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The Slow Road Uphill For The Home-Grown Core

Baby Juice via <a href=""></a>
Baby Juice via

We've seen some of the best hockey this spring from players like Alexandre Burrows, Ryan Kesler, Kevin Bieksa, Daniel Sedin, Henrik Sedin, Mason Raymond, Alexander Eder and Jannik Hansen. Together this group has 35 of the team's 50 playoff goals; that's 70% of the team's total offense, 65% of their PP tallies and 58% of their game winners. From a points perspective, these eight players represent 72% of the team's production. Away from the scoresheet three players are in the top five for hits (Bieksa: 62, Kesler: 56, Edler: 55) as well as blocked shots (Edler: 38, Bieksa: 24, Kesler: 22). Kesler and Henrik Sedin have taken 69% (840 of 1213) of the total faceoff draws.

What makes this group even more unique? They have played every single NHL game with the Vancouver Canucks, most of them working through Manitoba under either Vigneault or Randy Carlyle. Collectively they are first round picks, hidden gems from Europe, middle to late round projects and - in the example of Burrows - a complete shot in the dark. It's worth noting there are two other players who have only played for the Canucks: Cody Hodgson and Cory Schneider, another pair of first rounders enjoying limited roles for the team. 

It wasn't long ago that the Canucks farm system looked more like an actual farm and their list of draft busts was pure comedy: Brad Ference instead of Marian Hossa, Mike Wilson instead of Saku Koivu, Josh Holden instead of anyone who can touch his finger to his nose without causing a fire. Developing the core that has gotten the franchise back to this level hasn't been easy, taking over a decade of scouting, development and player maturation. It took the Sedins three seasons to even move into the top six. It wasn't until 2008 Kesler scored more than 30 points and Burrows played more than 11 minutes, the same season we first had a glimpse of Raymond. It wasn't until 2011 that the Canucks got a full season out of Hansen.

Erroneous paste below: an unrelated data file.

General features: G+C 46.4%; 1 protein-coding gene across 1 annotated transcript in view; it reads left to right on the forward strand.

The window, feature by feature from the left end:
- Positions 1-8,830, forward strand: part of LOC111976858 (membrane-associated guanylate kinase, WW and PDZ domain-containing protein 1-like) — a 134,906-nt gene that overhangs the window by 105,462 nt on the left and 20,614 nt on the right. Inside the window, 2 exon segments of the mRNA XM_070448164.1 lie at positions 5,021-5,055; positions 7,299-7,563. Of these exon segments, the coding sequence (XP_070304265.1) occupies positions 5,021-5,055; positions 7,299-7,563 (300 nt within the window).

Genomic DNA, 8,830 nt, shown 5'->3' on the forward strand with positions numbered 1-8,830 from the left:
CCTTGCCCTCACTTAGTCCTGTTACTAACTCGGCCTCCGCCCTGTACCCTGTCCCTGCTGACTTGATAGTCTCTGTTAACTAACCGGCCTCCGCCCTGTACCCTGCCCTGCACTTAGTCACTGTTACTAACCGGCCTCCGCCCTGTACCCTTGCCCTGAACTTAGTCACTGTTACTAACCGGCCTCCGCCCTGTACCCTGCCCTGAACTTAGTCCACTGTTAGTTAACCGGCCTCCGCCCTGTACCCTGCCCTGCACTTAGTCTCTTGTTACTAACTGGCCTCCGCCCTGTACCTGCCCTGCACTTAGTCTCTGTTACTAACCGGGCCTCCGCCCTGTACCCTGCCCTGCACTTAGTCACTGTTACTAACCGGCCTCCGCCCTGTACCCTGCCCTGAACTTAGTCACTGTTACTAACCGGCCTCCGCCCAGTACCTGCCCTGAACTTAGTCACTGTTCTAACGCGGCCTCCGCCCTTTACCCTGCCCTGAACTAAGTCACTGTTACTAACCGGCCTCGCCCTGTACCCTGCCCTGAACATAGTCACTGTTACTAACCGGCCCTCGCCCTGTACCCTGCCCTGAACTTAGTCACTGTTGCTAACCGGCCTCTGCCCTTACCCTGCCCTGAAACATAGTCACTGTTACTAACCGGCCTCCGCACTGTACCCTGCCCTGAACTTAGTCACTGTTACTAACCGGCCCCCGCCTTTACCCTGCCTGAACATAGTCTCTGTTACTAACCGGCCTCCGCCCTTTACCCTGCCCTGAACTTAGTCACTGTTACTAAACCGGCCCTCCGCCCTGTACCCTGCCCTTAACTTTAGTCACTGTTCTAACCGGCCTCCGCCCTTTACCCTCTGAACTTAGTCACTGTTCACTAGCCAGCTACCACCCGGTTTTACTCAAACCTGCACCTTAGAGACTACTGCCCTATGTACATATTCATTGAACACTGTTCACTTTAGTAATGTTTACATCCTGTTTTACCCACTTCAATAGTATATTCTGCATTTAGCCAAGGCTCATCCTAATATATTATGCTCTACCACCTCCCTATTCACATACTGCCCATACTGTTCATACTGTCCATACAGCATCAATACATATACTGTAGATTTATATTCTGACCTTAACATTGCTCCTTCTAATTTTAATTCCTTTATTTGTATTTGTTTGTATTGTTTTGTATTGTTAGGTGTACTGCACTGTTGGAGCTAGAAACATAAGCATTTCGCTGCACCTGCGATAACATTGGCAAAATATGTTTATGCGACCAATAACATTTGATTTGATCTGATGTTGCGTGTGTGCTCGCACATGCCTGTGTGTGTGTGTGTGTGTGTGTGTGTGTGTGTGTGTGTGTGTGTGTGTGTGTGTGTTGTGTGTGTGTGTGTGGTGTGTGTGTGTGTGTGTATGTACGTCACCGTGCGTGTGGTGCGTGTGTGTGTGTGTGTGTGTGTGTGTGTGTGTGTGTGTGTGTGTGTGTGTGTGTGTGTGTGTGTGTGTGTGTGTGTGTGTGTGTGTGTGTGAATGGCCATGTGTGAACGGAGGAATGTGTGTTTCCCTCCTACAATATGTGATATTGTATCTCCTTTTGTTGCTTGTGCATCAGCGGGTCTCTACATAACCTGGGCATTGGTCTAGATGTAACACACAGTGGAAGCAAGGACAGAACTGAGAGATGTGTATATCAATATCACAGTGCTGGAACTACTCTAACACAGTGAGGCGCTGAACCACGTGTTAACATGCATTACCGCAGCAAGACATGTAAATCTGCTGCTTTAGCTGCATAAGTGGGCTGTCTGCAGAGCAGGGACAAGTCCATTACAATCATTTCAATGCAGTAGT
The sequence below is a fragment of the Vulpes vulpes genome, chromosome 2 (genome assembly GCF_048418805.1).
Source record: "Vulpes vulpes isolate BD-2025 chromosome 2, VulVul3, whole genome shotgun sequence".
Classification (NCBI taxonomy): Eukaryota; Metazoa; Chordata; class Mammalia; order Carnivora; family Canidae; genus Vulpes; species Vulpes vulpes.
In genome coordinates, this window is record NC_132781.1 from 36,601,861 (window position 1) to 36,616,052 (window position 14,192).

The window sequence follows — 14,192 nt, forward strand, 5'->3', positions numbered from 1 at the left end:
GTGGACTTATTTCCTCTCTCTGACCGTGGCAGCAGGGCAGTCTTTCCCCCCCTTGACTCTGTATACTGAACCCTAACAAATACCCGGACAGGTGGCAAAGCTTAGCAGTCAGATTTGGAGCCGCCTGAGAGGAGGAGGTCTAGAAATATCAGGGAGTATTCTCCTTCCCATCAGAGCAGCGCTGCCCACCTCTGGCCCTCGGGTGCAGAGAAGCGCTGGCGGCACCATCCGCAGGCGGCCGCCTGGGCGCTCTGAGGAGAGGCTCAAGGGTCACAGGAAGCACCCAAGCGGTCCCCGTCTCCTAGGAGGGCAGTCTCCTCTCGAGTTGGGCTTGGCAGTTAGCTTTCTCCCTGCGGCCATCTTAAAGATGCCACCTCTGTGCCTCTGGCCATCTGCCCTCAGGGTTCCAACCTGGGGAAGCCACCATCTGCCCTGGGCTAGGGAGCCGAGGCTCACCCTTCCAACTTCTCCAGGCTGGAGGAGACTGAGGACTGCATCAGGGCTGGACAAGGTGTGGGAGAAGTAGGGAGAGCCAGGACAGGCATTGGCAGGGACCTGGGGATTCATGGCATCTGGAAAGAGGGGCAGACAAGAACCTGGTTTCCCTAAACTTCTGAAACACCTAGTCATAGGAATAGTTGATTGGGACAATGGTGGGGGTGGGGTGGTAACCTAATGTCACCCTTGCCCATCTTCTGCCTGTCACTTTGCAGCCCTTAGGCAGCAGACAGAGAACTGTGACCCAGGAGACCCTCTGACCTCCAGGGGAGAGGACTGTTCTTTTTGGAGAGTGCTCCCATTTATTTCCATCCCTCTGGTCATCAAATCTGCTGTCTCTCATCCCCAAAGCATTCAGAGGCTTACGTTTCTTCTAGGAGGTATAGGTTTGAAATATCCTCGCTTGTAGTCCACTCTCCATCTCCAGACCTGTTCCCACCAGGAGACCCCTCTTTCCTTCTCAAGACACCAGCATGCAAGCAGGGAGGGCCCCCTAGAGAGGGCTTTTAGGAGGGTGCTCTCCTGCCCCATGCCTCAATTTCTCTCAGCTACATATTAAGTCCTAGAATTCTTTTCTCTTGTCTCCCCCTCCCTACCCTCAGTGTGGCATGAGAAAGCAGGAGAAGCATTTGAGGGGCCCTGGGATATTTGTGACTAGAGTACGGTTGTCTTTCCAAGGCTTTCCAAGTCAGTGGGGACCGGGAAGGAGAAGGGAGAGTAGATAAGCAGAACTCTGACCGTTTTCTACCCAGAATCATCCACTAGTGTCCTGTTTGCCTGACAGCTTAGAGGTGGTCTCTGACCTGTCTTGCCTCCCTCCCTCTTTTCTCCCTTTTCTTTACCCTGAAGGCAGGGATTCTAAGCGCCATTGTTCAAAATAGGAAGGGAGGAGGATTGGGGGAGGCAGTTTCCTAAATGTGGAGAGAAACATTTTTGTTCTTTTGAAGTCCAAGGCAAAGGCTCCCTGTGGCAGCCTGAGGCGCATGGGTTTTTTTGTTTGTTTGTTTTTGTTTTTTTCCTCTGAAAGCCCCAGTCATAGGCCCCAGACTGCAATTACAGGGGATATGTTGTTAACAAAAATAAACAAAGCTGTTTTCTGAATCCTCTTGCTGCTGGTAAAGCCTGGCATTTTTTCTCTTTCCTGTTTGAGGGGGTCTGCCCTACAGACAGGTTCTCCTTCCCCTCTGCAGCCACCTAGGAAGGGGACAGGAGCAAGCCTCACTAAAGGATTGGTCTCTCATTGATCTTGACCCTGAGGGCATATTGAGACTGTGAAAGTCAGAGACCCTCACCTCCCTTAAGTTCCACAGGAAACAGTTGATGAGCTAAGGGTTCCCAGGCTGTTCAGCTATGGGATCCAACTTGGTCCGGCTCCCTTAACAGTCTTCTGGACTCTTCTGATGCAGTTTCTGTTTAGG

Consider the Sedins alone have survived ten seasons, outlived two GMs, one coach, two captains, two logos and one arena change. 

A few folks deserve a stick tap for this, starting with Brian Burke, Dave Nonis and Mike Gillis. Each had a different idea for the team, but all three kept the pieces in place. Thomas Gradin helped convince Burke on the twins and unearthed Edler. Vigneault of course but also Marc Crawford who leaned hard on the Sedins, Kesler and Bieksa in their earlier years. Smyl, Bowness, Williams, Brown, Walter, Takahashi and Johnston all played their parts along with countless others away from the limelight.

It hasn't been the fastest climb to the top, but ever so slowly the core has gelled, now sitting four wins away from celebrating their childhood dream with the only NHL team they've ever called home.